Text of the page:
Real Estate Litigation Articles

Here’s What to Ask Your Real Estate Lawyer

By Bob Aaron
Toronto Star contributing columnist.

Bob Aaron

Insurance claims against Ontario real estate lawyers cost their insurance company an average of $20.7 million a year, according to a fact sheet published last week by LawPRO, the Law Society’s insurance company.  LawPRO provides mandatory errors and omissions insurance coverage to Ontario lawyers.  

The fact sheet is intended to assist lawyers so they can avoid insurance claims, but it is also useful as a guideline for purchaser clients on what they can expect from their real estate lawyers to avoid problems in real estate transactions – which are typically single-family, owner-occupied homes or condominiums.  

Based on the LawPRO document, here are some questions clients should be asking their real estate lawyers:

  • Will you review the land survey to show me the lot size and to discuss any risks or problems it reveals?
  • Will we be reviewing the title search and the subdivision or reference plans together? 
  • Will we be discussing any plans I have for future use of the property, such as rebuilding the house or putting in a swimming pool? 
  • Will you tell me whether it is legal to have a home-based business or more than one dwelling unit in the house?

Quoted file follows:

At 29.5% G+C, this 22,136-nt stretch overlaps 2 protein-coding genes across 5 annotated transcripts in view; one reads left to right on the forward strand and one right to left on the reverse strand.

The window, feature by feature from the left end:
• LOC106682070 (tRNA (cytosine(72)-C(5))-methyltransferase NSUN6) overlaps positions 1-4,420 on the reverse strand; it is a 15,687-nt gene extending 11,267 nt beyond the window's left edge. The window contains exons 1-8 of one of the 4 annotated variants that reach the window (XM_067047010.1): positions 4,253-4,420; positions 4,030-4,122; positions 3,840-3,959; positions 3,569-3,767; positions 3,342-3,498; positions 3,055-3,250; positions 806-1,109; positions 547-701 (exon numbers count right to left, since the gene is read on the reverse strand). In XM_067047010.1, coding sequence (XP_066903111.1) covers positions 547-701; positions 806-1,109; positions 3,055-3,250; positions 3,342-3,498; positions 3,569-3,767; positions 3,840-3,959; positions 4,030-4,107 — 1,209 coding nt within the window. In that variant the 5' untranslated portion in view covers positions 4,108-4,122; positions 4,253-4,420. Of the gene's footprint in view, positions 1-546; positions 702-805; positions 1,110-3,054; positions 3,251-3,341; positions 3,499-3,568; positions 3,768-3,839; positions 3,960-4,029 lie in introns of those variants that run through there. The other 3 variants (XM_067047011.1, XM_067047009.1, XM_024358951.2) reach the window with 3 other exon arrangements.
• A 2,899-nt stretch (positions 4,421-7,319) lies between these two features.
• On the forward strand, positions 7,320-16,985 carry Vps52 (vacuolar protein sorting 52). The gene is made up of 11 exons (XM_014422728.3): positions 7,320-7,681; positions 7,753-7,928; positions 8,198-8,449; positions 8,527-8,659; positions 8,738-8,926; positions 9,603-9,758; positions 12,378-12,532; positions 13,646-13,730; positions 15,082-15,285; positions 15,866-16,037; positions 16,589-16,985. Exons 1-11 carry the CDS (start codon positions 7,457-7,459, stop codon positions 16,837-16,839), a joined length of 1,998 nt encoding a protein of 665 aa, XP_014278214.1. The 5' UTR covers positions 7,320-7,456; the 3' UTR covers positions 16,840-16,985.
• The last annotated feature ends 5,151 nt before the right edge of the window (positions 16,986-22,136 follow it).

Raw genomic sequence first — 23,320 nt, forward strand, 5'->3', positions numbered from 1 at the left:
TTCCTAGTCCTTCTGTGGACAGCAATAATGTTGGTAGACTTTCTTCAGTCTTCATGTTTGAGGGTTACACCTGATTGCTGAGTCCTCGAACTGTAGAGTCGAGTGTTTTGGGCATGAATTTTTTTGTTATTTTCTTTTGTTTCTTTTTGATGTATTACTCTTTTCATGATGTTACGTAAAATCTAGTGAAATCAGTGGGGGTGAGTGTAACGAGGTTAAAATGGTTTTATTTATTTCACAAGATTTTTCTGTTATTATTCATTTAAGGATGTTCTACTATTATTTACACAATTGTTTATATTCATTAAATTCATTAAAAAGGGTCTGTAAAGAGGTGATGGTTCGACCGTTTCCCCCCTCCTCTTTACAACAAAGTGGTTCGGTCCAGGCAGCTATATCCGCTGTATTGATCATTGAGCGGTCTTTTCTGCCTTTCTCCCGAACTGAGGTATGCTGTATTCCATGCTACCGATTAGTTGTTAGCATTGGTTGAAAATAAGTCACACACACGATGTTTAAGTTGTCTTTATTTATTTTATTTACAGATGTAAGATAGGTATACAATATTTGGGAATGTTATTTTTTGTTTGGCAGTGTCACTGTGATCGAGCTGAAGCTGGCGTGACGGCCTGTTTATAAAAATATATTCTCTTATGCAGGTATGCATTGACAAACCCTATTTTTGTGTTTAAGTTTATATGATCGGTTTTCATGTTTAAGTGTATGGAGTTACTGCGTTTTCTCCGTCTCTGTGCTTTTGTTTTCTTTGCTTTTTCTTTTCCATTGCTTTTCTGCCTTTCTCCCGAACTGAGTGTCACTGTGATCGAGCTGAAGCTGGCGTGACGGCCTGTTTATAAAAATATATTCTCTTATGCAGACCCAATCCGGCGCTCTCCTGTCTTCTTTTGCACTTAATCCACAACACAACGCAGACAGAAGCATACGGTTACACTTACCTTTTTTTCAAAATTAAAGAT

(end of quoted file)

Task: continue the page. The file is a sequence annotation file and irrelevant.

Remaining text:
• Do you conduct a title search on adjacent properties to make sure that there has been no violation of the subdivision control rules in the Planning Act? 
  • Will you be explaining the title insurance policy to me so I will know what risks are covered and what are excluded?  Can you explain standard coverages, exclusions and property-specific exceptions?
  • Will we be going over every line on the Statement of Adjustments together to make sure the numbers are correct and there are no clerical errors? 
  • Will we be reviewing the condominium plans together to ensure that the unit, parking and locker I am buying are the same ones shown in the agreement and on the deed, and that they match my understanding of the locations of each?  Does my unit overlook the lake or the parking lot?
  • Will you review the condominium’s status certificate for me and bring any deficiencies to my attention? 
  • If my purchase is a multiple unit dwelling or a commercial property, what additional searches will you be conducting? 

Should real estate clients expect a personal meeting with their lawyers?   LawPRO tells real estate lawyers that they should meet clients in person at least once.  

“Take the time,” it tells lawyers, “to meet with the client in person to review the transaction and understand client instructions, particularly with respect to the client’s intended uses of the property. Not every matter is straightforward, and you don’t want to have to be addressing a problem that was only noticed the day of closing, or never noticed at all.”

Real estate transactions involve far more than the clerical processing of paperwork, a quick signup meeting, and handing over keys or money. 

But it is also useful to remember that of all lawsuits against Ontario real estate lawyers, only 16 per cent result in a claims payment. 


Bob Aaron is a Toronto real estate lawyer. He is Certified by the Law Society of Ontario as a Specialist in Real Estate Law.

He can be reached by email at, phone 416-364-9366. Visit his website